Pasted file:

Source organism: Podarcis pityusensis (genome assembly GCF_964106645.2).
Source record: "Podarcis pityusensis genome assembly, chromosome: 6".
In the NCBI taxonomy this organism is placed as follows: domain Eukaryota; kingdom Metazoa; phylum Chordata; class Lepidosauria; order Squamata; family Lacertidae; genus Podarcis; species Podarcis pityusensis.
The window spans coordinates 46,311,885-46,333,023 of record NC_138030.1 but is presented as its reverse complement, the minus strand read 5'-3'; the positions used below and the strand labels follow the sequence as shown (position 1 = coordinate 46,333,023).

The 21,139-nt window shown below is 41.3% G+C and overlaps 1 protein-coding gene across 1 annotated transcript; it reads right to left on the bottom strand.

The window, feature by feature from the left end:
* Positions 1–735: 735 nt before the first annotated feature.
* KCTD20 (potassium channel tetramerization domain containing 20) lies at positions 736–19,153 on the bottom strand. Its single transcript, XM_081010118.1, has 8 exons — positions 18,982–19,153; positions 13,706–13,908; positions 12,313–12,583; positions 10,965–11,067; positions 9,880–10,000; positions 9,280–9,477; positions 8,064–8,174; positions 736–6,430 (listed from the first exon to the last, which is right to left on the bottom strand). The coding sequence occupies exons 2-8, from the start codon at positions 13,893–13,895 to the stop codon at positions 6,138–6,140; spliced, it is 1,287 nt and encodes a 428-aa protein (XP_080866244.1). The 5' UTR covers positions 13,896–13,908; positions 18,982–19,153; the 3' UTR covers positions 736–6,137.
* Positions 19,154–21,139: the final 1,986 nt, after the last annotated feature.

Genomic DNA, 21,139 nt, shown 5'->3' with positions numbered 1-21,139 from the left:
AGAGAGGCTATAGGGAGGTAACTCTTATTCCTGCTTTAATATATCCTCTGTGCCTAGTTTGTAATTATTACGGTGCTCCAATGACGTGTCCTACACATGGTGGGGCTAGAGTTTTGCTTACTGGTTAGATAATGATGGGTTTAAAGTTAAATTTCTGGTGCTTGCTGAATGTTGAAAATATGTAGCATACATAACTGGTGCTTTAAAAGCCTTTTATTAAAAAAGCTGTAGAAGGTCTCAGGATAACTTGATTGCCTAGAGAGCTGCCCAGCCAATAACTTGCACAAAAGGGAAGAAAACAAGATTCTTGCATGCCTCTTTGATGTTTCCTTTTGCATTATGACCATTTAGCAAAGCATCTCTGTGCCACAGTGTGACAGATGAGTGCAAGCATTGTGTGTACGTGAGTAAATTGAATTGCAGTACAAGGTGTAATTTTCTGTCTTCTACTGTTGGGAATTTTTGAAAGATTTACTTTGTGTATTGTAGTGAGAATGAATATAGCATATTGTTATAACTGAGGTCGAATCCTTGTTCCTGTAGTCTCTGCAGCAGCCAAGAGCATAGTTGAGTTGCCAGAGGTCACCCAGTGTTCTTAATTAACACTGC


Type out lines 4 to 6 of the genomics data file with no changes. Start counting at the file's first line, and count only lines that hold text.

The window spans coordinates 46,311,885-46,333,023 of record NC_138030.1 but is presented as its reverse complement, the minus strand read 5'-3'; the positions used below and the strand labels follow the sequence as shown (position 1 = coordinate 46,333,023).

The 21,139-nt window shown below is 41.3% G+C and overlaps 1 protein-coding gene across 1 annotated transcript; it reads right to left on the bottom strand.

The window, feature by feature from the left end: